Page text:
Another blah-blah-blog?

I hope not.

Bowmanifesto will be short and pithy.

Words that have been used to describe me.

Spritz Me

It is natural for people to fear change. Uncertainty, unfamiliarity and potential-loss-of-how-we’ve-always-done-it are stumbling blocks to trying something new.

But some of us seek change. I bought my first Kindle the week it was introduced, so that I could read books as I traveled without breaking my back carrying them. That doesn’t mean I don’t continue to buy, read, and love traditional books.

Spritz transforms the way we read, optimized for mobile technology. On their site,, you can give it a try. I did. My top speed was 600 wpm. Wow. What a rush [pun intended].

Does that mean I will abandon lingering moments dwelling on words of poetry, or traditional reading (and re-reading) of favorite passages from novels? Certainly not. Reading for pleasure deserves time. But reading for information deserves speed. So I say, bring it on, Spritz. This really is a breakthrough.


Quest for QS

Until today, I didn’t know my self-assessment quirk had a name, much less initials and a movement to make it worldwide. Live and learn. It turns out Quantified Self (QS, for short) has a website, meetings, and a host of fanatic followers.

qs logo

For me, it all started with a fitbit. As an early adopter, mine arrived the day it came out. I used it, liked it, uploaded it, downloaded it, and lost it within a month. So I bought another, to keep my “quantified self” updated. But that little beauty popped off my belt in a month, too. Then instead, I tried Nike+. Arrived on launch day, strapped it on my wrist, and quantified myself to a fare-thee-well until the usb contacts corroded six months later. Got another one. Still going strong. Now, I’ve added Withings to my arsenal, one to measure weight/BMI, plus another device for blood pressure.

At my healthiest in decades, I’ve got the numbers to prove it. That’s my QS OCD.

> Z

In his book, “On Beyond Zebra”, Dr. Seuss challenged us to go beyond the known — beyond A to Z — to discover the unknown.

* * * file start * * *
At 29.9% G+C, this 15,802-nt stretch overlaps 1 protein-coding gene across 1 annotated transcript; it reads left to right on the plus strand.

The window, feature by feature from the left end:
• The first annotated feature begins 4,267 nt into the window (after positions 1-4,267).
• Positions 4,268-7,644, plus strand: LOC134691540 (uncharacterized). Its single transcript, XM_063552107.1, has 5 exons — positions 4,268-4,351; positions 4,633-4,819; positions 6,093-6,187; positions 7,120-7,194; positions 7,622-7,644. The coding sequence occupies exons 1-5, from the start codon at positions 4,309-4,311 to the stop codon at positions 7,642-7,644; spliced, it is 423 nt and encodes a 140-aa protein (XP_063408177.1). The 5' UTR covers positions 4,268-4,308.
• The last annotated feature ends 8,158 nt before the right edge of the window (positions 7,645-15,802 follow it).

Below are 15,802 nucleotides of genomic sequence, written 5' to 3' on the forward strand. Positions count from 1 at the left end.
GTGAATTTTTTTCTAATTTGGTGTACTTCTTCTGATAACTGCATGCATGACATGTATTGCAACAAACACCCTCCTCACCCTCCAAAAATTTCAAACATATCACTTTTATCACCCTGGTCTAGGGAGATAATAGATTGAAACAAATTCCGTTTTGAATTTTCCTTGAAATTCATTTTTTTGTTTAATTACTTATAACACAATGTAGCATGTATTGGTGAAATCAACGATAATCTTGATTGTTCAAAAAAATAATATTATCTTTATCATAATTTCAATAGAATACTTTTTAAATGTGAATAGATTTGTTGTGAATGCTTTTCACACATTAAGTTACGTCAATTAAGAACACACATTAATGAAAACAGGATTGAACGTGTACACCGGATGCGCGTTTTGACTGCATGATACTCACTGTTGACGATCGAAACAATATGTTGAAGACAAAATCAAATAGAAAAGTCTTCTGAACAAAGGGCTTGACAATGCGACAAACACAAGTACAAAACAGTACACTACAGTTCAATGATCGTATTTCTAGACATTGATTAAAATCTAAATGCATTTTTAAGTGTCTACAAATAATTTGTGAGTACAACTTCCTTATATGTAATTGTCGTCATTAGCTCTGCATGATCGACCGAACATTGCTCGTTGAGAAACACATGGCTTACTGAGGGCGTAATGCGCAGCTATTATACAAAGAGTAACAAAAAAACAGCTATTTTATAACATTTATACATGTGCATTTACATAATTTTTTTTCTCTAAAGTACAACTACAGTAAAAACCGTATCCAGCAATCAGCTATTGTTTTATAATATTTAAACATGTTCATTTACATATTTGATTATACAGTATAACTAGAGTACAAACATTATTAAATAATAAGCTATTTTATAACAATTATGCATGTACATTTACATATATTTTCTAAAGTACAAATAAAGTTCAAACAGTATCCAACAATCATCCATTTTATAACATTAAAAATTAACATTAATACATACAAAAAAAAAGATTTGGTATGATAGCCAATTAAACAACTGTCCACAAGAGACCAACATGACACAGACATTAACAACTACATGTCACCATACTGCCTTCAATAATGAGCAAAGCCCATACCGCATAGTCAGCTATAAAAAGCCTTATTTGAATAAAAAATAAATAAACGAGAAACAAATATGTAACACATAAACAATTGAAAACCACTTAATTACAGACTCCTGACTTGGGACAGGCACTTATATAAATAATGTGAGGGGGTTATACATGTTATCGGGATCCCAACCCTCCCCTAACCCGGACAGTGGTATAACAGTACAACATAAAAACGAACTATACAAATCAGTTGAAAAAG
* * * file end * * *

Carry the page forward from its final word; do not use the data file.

This past week, my third grandchild was born. I have now met the previously unknown, and eagerly look forward to what comes next.

Of course, he has a given name. But I’d like to give him the gift of a letter from “On Beyond Zebra”, the symbol unnamed, standing for what is still yet unknown:

Beyond Z

Sandy Hook Promise

Today, I signed The Sandy Hook Promise. This is a heartfelt, grassroots, community-based initiative. It proceeds from principles of love and respect to establish common-ground and common-sense, so that we can proceed from there to meaningful conversations about how to protect our children against violence.


I ask you to visit the site, by clicking the link, consider adding your support, and spreading the word to your friends and family. Thanks.

From Rights To Responsibilities

All of us in Connecticut are praying for, and grieving with, the families of the children who were slain at the Sandy Hook Elementary School in Newtown.

All of us in America are struggling with two rights as citizens which now clash in mortal combat. The first, in our Declaration of Independence, is the right to life. The second, in a Constitutional Amendment, is the right to bear arms. On a continuing and increasing basis, the right to arms is killing our right to life.

It is now time to shift our national dialog from rights to responsibilities.

In my opinion, we, the people of the United States of America, have a prime responsibility to protect the precious and innocent lives of our children. In pursuing this belief, we must question any rights that interfere with carrying out this most important of all responsibilities. We must find the courage to stand up for those who can not protect themselves, and stand against those who would put personal rights above collective responsibilities for our children.

Many may hate me for what I have just written. Still, I hope many more will join in standing up for responsibilities to our children, and I pray for their wisdom.

If you agree, please pass this on.

Triple Boxcars

12/12/12. If we were rolling dice, the chance for 12 to come up is tiny, at only 1 in 36 tries. The roll of two sixes is colloquially known as “boxcars.” In the calendar, the opportunity for this date to roll around is minuscule, only once every hundred years. I have dubbed today “Triple Boxcars” in its honor.

E Pluribus Unum

I invite all to follow the book I am writing, inspired by the exploits of my great-grandfather during the Civil War.  Just click this link: About My Work.